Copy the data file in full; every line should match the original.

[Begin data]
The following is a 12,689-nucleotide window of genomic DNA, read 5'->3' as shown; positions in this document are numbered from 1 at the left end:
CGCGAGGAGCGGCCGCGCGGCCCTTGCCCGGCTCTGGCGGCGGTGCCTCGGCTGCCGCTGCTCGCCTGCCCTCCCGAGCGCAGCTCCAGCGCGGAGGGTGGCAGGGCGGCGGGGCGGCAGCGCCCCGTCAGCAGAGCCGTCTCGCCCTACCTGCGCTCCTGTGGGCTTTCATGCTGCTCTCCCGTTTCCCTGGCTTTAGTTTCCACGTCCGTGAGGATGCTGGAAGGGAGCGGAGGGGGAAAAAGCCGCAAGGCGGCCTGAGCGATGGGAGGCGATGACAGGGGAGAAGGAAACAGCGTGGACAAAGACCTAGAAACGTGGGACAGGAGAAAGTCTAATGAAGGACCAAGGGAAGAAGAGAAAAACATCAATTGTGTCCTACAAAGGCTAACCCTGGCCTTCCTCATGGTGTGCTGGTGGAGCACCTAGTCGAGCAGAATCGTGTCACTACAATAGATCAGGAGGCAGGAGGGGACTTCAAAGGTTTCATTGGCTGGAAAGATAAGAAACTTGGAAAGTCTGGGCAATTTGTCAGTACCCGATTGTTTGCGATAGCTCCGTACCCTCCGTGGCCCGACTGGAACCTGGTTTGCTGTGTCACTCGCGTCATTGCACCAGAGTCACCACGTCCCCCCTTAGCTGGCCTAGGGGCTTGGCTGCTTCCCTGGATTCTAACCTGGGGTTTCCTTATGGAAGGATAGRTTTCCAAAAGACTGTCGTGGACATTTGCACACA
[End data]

The following is a 12,689-nucleotide window of genomic DNA, read 5'->3' as shown; positions in this document are numbered from 1 at the left end:
CGCGAGGAGCGGCCGCGCGGCCCTTGCCCGGCTCTGGCGGCGGTGCCTCGGCTGCCGCTGCTCGCCTGCCCTCCCGAGCGCAGCTCCAGCGCGGAGGGTGGCAGGGCGGCGGGGCGGCAGCGCCCCGTCAGCAGAGCCGTCTCGCCCTACCTGCGCTCCTGTGGGCTTTCATGCTGCTCTCCCGTTTCCCTGGCTTTAGTTTCCACGTCCGTGAGGATGCTGGAAGGGAGCGGAGGGGGAAAAAGCCGCAAGGCGGCCTGAGCGATGGGAGGCGATGACAGGGGAGAAGGAAACAGCGTGGACAAAGACCTAGAAACGTGGGACAGGAGAAAGTCTAATGAAGGACCAAGGGAAGAAGAGAAAAACATCAATTGTGTCCTACAAAGGCTAACCCTGGCCTTCCTCATGGTGTGCTGGTGGAGCACCTAGTCGAGCAGAATCGTGTCACTACAATAGATCAGGAGGCAGGAGGGGACTTCAAAGGTTTCATTGGCTGGAAAGATAAGAAACTTGGAAAGTCTGGGCAATTTGTCAGTACCCGATTGTTTGCGATAGCTCCGTACCCTCCGTGGCCCGACTGGAACCTGGTTTGCTGTGTCACTCGCGTCATTGCACCAGAGTCACCACGTCCCCCCTTAGCTGGCCTAGGGGCTTGGCTGCTTCCCTGGATTCTAACCTGGGGTTTCCTTATGGAAGGATAGRTTTCCAAAAGACTGTCGTGGACATTTGCACACA